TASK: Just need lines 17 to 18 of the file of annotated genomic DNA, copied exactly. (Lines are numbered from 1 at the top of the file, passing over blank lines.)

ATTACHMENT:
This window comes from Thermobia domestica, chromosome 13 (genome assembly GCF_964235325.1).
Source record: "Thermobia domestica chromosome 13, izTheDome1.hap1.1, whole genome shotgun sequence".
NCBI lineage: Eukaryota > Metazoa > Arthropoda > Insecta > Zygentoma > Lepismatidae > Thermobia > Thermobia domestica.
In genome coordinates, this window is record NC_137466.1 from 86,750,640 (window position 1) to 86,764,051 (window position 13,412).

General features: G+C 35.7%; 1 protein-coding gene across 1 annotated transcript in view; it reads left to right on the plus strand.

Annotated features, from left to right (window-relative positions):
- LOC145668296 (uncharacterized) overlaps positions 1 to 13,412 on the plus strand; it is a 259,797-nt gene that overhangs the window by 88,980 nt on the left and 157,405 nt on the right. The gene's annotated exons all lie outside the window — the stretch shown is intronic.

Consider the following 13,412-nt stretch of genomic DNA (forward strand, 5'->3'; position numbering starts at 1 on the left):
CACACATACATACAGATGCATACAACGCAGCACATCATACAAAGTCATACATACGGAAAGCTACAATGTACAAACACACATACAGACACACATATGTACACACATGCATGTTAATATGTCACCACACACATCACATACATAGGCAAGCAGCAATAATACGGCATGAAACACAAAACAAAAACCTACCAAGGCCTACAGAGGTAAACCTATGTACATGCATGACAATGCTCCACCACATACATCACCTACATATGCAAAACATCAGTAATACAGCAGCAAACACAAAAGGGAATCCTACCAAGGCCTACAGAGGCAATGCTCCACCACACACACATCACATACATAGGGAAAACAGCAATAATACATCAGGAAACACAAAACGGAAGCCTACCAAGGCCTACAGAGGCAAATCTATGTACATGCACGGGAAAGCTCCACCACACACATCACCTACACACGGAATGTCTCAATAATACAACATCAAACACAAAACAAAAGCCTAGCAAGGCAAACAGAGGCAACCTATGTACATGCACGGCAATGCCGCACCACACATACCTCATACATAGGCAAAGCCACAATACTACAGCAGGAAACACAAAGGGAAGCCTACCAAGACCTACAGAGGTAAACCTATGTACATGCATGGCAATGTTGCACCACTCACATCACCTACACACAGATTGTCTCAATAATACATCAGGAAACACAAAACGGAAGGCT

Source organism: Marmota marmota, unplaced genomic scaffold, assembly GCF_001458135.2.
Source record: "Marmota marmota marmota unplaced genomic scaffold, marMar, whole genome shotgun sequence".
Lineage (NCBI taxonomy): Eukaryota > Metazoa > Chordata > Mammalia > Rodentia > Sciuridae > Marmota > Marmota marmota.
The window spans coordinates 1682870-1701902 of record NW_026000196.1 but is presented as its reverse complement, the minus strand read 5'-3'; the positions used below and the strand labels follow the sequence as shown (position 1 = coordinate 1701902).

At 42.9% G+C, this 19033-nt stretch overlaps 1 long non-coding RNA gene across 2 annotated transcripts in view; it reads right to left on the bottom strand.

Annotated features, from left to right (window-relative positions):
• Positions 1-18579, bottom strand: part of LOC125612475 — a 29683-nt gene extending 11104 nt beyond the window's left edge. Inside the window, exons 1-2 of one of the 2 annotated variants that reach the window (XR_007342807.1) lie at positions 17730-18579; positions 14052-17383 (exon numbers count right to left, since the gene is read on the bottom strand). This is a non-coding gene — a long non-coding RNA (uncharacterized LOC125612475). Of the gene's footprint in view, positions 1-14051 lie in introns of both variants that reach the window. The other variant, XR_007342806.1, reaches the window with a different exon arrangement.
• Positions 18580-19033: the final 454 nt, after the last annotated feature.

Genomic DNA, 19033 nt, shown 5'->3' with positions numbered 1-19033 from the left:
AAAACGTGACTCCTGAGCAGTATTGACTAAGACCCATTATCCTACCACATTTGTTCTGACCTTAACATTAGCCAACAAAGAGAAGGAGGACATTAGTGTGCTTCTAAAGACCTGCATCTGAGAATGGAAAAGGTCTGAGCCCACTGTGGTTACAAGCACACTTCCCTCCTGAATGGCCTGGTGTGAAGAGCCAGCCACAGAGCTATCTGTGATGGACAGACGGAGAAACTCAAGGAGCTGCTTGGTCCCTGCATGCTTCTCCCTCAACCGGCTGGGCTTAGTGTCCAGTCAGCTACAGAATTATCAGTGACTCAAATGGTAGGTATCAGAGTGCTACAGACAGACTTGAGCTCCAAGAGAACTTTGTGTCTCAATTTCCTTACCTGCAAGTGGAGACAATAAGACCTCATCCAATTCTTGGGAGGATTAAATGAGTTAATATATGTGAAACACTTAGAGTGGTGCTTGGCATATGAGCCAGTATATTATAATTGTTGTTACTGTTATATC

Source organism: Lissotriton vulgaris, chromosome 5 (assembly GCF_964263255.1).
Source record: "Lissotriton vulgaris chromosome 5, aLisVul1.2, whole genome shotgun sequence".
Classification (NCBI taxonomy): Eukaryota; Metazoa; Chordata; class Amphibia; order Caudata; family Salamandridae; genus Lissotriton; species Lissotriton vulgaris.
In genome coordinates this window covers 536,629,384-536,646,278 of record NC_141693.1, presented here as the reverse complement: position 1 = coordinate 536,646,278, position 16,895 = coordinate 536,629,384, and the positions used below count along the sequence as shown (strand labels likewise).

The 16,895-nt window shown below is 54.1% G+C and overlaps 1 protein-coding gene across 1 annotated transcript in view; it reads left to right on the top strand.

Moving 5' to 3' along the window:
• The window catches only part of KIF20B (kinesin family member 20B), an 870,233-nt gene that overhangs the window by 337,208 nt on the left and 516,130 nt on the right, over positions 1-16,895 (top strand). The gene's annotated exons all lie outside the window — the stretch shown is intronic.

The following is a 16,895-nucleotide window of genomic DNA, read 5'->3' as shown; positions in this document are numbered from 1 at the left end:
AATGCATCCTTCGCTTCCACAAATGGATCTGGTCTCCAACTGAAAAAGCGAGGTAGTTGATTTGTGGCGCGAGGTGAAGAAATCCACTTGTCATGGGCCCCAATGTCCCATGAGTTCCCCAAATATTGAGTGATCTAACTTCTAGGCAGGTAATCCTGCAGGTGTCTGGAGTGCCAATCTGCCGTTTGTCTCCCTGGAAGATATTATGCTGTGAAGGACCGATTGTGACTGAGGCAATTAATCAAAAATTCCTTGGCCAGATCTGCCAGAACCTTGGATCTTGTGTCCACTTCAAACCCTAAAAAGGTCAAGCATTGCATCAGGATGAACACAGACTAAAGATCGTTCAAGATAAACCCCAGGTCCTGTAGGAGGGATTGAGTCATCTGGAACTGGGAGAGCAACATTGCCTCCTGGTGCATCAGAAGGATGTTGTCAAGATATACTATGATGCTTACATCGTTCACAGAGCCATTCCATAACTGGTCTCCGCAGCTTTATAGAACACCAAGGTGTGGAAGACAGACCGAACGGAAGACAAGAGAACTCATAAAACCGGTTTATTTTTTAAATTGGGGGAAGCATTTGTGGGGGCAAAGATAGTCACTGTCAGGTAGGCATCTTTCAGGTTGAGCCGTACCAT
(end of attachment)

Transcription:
• Positions 18580-19033: the final 454 nt, after the last annotated feature.

Genomic DNA, 19033 nt, shown 5'->3' with positions numbered 1-19033 from the left: